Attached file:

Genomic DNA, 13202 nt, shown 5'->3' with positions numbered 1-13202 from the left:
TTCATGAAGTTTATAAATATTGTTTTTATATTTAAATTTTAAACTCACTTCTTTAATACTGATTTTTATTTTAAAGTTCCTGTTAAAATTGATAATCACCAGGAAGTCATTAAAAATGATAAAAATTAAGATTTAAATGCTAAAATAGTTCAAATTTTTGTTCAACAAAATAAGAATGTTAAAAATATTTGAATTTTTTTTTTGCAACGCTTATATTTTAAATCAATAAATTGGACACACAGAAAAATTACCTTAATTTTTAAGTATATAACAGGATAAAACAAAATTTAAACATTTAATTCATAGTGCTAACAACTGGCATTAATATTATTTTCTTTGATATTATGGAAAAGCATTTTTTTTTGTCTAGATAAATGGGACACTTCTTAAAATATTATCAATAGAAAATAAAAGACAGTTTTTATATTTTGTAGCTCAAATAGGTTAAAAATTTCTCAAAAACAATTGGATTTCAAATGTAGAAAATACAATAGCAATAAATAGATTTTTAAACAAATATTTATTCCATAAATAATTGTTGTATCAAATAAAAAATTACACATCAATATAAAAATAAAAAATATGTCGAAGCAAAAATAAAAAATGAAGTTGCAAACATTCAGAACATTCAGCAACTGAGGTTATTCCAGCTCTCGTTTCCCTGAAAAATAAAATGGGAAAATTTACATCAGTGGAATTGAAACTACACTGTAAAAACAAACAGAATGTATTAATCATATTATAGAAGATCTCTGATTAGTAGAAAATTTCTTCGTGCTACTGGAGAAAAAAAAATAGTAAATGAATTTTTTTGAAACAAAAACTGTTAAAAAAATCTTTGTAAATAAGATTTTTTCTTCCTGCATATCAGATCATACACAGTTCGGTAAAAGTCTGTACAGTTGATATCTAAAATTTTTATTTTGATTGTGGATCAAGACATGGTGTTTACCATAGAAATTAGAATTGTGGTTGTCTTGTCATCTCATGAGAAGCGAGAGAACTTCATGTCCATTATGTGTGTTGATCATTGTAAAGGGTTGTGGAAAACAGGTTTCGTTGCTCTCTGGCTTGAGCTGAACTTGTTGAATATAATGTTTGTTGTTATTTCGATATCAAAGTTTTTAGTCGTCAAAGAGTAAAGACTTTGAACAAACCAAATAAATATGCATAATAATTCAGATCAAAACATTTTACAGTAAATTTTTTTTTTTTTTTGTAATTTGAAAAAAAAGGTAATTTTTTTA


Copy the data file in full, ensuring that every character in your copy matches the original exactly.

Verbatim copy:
Genomic DNA, 13202 nt, shown 5'->3' with positions numbered 1-13202 from the left:
TTCATGAAGTTTATAAATATTGTTTTTATATTTAAATTTTAAACTCACTTCTTTAATACTGATTTTTATTTTAAAGTTCCTGTTAAAATTGATAATCACCAGGAAGTCATTAAAAATGATAAAAATTAAGATTTAAATGCTAAAATAGTTCAAATTTTTGTTCAACAAAATAAGAATGTTAAAAATATTTGAATTTTTTTTTTGCAACGCTTATATTTTAAATCAATAAATTGGACACACAGAAAAATTACCTTAATTTTTAAGTATATAACAGGATAAAACAAAATTTAAACATTTAATTCATAGTGCTAACAACTGGCATTAATATTATTTTCTTTGATATTATGGAAAAGCATTTTTTTTTGTCTAGATAAATGGGACACTTCTTAAAATATTATCAATAGAAAATAAAAGACAGTTTTTATATTTTGTAGCTCAAATAGGTTAAAAATTTCTCAAAAACAATTGGATTTCAAATGTAGAAAATACAATAGCAATAAATAGATTTTTAAACAAATATTTATTCCATAAATAATTGTTGTATCAAATAAAAAATTACACATCAATATAAAAATAAAAAATATGTCGAAGCAAAAATAAAAAATGAAGTTGCAAACATTCAGAACATTCAGCAACTGAGGTTATTCCAGCTCTCGTTTCCCTGAAAAATAAAATGGGAAAATTTACATCAGTGGAATTGAAACTACACTGTAAAAACAAACAGAATGTATTAATCATATTATAGAAGATCTCTGATTAGTAGAAAATTTCTTCGTGCTACTGGAGAAAAAAAAATAGTAAATGAATTTTTTTGAAACAAAAACTGTTAAAAAAATCTTTGTAAATAAGATTTTTTCTTCCTGCATATCAGATCATACACAGTTCGGTAAAAGTCTGTACAGTTGATATCTAAAATTTTTATTTTGATTGTGGATCAAGACATGGTGTTTACCATAGAAATTAGAATTGTGGTTGTCTTGTCATCTCATGAGAAGCGAGAGAACTTCATGTCCATTATGTGTGTTGATCATTGTAAAGGGTTGTGGAAAACAGGTTTCGTTGCTCTCTGGCTTGAGCTGAACTTGTTGAATATAATGTTTGTTGTTATTTCGATATCAAAGTTTTTAGTCGTCAAAGAGTAAAGACTTTGAACAAACCAAATAAATATGCATAATAATTCAGATCAAAACATTTTACAGTAAATTTTTTTTTTTTTTTGTAATTTGAAAAAAAAGGTAATTTTTTTA